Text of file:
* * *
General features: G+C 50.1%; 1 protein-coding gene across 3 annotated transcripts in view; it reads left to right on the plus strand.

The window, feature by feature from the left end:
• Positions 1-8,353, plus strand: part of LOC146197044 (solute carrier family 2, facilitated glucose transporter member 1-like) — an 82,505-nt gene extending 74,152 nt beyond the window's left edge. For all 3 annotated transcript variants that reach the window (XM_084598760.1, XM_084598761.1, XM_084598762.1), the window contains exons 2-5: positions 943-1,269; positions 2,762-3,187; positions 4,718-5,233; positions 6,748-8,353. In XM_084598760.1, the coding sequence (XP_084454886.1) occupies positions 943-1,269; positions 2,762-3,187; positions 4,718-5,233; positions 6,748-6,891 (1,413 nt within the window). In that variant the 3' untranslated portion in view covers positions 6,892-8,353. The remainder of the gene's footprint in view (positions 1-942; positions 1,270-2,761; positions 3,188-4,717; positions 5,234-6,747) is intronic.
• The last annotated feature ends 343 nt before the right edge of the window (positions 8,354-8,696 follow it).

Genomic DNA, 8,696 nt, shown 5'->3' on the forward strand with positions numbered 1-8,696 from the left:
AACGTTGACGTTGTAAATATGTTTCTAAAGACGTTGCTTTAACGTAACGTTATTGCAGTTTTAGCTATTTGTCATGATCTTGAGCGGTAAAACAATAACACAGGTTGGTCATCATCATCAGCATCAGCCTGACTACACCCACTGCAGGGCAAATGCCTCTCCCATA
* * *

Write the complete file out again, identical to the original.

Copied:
General features: G+C 50.1%; 1 protein-coding gene across 3 annotated transcripts in view; it reads left to right on the plus strand.

The window, feature by feature from the left end:
• Positions 1-8,353, plus strand: part of LOC146197044 (solute carrier family 2, facilitated glucose transporter member 1-like) — an 82,505-nt gene extending 74,152 nt beyond the window's left edge. For all 3 annotated transcript variants that reach the window (XM_084598760.1, XM_084598761.1, XM_084598762.1), the window contains exons 2-5: positions 943-1,269; positions 2,762-3,187; positions 4,718-5,233; positions 6,748-8,353. In XM_084598760.1, the coding sequence (XP_084454886.1) occupies positions 943-1,269; positions 2,762-3,187; positions 4,718-5,233; positions 6,748-6,891 (1,413 nt within the window). In that variant the 3' untranslated portion in view covers positions 6,892-8,353. The remainder of the gene's footprint in view (positions 1-942; positions 1,270-2,761; positions 3,188-4,717; positions 5,234-6,747) is intronic.
• The last annotated feature ends 343 nt before the right edge of the window (positions 8,354-8,696 follow it).

Genomic DNA, 8,696 nt, shown 5'->3' on the forward strand with positions numbered 1-8,696 from the left:
AACGTTGACGTTGTAAATATGTTTCTAAAGACGTTGCTTTAACGTAACGTTATTGCAGTTTTAGCTATTTGTCATGATCTTGAGCGGTAAAACAATAACACAGGTTGGTCATCATCATCAGCATCAGCCTGACTACACCCACTGCAGGGCAAATGCCTCTCCCATA